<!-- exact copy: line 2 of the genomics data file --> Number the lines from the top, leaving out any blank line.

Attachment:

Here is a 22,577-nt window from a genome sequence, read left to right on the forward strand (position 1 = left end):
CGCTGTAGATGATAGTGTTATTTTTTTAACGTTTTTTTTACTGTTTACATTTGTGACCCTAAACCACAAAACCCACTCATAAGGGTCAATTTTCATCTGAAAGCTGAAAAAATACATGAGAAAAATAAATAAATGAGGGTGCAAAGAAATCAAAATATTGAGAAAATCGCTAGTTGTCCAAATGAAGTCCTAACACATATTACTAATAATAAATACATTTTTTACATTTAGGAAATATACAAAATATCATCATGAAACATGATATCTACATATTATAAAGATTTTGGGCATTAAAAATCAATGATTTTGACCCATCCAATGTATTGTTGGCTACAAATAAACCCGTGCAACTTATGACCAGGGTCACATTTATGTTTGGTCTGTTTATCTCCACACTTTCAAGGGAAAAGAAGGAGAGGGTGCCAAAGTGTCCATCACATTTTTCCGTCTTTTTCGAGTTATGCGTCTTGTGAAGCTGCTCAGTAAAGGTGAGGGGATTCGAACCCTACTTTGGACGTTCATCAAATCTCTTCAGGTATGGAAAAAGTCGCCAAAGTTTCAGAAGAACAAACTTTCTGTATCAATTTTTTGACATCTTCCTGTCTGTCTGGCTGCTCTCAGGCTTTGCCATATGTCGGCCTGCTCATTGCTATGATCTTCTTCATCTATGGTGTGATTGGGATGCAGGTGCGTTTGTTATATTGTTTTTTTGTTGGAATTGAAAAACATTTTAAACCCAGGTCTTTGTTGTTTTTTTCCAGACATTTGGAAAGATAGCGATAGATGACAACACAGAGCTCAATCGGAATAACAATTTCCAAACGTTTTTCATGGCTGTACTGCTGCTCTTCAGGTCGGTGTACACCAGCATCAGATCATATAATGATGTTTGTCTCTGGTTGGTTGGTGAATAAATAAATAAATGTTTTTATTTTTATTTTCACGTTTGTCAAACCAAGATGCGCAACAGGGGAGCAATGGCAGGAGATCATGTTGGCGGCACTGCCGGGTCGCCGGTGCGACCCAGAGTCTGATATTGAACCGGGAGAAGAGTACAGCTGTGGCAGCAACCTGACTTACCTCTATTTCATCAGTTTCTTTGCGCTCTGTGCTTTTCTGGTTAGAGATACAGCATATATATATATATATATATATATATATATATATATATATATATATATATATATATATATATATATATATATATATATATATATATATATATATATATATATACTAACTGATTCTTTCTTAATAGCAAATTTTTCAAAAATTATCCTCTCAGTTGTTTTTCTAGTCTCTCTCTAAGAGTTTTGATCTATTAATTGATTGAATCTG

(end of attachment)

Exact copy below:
CGCTGTAGATGATAGTGTTATTTTTTTAACGTTTTTTTTACTGTTTACATTTGTGACCCTAAACCACAAAACCCACTCATAAGGGTCAATTTTCATCTGAAAGCTGAAAAAATACATGAGAAAAATAAATAAATGAGGGTGCAAAGAAATCAAAATATTGAGAAAATCGCTAGTTGTCCAAATGAAGTCCTAACACATATTACTAATAATAAATACATTTTTTACATTTAGGAAATATACAAAATATCATCATGAAACATGATATCTACATATTATAAAGATTTTGGGCATTAAAAATCAATGATTTTGACCCATCCAATGTATTGTTGGCTACAAATAAACCCGTGCAACTTATGACCAGGGTCACATTTATGTTTGGTCTGTTTATCTCCACACTTTCAAGGGAAAAGAAGGAGAGGGTGCCAAAGTGTCCATCACATTTTTCCGTCTTTTTCGAGTTATGCGTCTTGTGAAGCTGCTCAGTAAAGGTGAGGGGATTCGAACCCTACTTTGGACGTTCATCAAATCTCTTCAGGTATGGAAAAAGTCGCCAAAGTTTCAGAAGAACAAACTTTCTGTATCAATTTTTTGACATCTTCCTGTCTGTCTGGCTGCTCTCAGGCTTTGCCATATGTCGGCCTGCTCATTGCTATGATCTTCTTCATCTATGGTGTGATTGGGATGCAGGTGCGTTTGTTATATTGTTTTTTTGTTGGAATTGAAAAACATTTTAAACCCAGGTCTTTGTTGTTTTTTTCCAGACATTTGGAAAGATAGCGATAGATGACAACACAGAGCTCAATCGGAATAACAATTTCCAAACGTTTTTCATGGCTGTACTGCTGCTCTTCAGGTCGGTGTACACCAGCATCAGATCATATAATGATGTTTGTCTCTGGTTGGTTGGTGAATAAATAAATAAATGTTTTTATTTTTATTTTCACGTTTGTCAAACCAAGATGCGCAACAGGGGAGCAATGGCAGGAGATCATGTTGGCGGCACTGCCGGGTCGCCGGTGCGACCCAGAGTCTGATATTGAACCGGGAGAAGAGTACAGCTGTGGCAGCAACCTGACTTACCTCTATTTCATCAGTTTCTTTGCGCTCTGTGCTTTTCTGGTTAGAGATACAGCATATATATATATATATATATATATATATATATATATATATATATATATATATATATATATATATATATATATATATATATATATATATATATATATATATATACTAACTGATTCTTTCTTAATAGCAAATTTTTCAAAAATTATCCTCTCAGTTGTTTTTCTAGTCTCTCTCTAAGAGTTTTGATCTATTAATTGATTGAATCTG